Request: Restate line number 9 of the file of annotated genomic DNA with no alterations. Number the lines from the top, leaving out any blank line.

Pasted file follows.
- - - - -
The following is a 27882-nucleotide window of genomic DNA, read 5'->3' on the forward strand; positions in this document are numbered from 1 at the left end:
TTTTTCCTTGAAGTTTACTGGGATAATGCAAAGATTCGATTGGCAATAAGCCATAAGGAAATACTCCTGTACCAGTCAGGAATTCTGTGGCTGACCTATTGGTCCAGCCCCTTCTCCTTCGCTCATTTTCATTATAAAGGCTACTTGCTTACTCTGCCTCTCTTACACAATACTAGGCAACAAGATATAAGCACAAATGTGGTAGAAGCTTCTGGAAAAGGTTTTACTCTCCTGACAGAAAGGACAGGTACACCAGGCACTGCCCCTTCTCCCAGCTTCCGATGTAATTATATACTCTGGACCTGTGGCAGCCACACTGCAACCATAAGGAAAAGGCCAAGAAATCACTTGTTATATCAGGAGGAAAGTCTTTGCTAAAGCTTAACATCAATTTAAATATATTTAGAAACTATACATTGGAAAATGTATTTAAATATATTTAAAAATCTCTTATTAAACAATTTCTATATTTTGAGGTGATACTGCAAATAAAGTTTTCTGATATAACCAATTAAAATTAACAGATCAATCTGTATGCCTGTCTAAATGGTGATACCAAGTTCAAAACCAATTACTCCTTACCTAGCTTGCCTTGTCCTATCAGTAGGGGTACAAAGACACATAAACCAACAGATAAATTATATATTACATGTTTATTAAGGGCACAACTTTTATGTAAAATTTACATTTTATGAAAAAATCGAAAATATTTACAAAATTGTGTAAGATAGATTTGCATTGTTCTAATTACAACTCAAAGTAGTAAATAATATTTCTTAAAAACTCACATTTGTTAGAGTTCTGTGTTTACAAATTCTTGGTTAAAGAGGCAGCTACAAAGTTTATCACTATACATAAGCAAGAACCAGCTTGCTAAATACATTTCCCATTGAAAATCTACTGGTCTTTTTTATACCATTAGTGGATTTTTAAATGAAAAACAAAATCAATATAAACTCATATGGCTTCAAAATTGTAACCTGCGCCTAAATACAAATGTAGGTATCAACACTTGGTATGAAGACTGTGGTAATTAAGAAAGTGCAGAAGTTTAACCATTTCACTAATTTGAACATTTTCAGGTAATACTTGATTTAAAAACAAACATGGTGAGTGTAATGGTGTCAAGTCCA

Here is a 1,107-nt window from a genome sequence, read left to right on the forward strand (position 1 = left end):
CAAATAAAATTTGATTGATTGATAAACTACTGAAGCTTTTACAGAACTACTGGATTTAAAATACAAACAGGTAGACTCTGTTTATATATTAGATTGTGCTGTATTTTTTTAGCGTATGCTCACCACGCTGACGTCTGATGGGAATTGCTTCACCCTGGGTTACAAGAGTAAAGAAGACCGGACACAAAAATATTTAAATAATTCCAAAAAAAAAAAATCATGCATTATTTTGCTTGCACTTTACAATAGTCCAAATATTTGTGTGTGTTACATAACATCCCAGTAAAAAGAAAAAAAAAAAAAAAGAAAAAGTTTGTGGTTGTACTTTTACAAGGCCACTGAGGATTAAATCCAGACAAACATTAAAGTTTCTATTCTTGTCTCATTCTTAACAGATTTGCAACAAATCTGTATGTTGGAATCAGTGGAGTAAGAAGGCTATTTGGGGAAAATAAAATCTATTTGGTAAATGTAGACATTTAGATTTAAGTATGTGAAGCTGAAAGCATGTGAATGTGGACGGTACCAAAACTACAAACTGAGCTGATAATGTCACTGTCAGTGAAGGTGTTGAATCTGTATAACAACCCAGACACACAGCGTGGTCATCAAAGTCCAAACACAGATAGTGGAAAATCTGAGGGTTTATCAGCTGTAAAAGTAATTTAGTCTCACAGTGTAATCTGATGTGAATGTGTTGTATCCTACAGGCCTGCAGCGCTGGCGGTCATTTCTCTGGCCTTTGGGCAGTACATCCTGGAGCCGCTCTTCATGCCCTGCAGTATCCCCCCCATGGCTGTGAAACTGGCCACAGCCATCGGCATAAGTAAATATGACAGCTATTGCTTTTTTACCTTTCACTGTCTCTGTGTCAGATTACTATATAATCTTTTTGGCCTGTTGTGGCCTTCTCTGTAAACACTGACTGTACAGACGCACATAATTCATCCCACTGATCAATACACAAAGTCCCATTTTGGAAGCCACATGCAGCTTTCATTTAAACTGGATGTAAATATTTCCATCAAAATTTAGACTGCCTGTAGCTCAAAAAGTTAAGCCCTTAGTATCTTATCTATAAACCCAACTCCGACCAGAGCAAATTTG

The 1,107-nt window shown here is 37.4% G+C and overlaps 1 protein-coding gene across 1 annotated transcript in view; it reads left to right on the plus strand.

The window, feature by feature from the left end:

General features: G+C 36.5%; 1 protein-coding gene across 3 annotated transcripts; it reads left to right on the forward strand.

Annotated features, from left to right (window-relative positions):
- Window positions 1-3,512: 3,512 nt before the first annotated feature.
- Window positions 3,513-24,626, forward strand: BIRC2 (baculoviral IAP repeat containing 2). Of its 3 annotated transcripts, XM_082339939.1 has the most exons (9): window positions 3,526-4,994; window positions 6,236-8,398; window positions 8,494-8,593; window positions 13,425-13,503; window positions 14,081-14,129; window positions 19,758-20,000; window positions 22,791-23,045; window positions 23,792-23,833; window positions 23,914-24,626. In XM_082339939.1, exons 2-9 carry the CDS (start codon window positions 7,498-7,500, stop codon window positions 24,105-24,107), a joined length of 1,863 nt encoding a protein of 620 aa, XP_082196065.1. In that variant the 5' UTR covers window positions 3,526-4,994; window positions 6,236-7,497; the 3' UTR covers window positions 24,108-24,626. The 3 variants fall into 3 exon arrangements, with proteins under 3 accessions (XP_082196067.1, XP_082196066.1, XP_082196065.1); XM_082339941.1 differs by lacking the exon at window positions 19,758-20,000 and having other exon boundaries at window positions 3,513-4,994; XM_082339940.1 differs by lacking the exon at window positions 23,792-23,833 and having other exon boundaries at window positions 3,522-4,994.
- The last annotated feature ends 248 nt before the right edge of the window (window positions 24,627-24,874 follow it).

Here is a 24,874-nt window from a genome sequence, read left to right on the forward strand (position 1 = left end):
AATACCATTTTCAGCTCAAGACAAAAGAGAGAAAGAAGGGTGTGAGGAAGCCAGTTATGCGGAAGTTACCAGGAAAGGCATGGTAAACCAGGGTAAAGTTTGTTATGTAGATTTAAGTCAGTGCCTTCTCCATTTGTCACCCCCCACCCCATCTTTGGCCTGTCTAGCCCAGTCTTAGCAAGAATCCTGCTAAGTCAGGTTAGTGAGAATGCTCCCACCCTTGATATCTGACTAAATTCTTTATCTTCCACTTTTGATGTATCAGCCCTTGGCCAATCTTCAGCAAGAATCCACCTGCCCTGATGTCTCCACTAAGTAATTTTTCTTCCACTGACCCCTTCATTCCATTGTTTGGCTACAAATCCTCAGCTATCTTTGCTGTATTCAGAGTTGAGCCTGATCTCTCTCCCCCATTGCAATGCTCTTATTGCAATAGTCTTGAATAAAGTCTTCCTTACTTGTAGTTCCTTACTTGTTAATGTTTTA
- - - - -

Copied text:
- Window positions 1-3,512: 3,512 nt before the first annotated feature.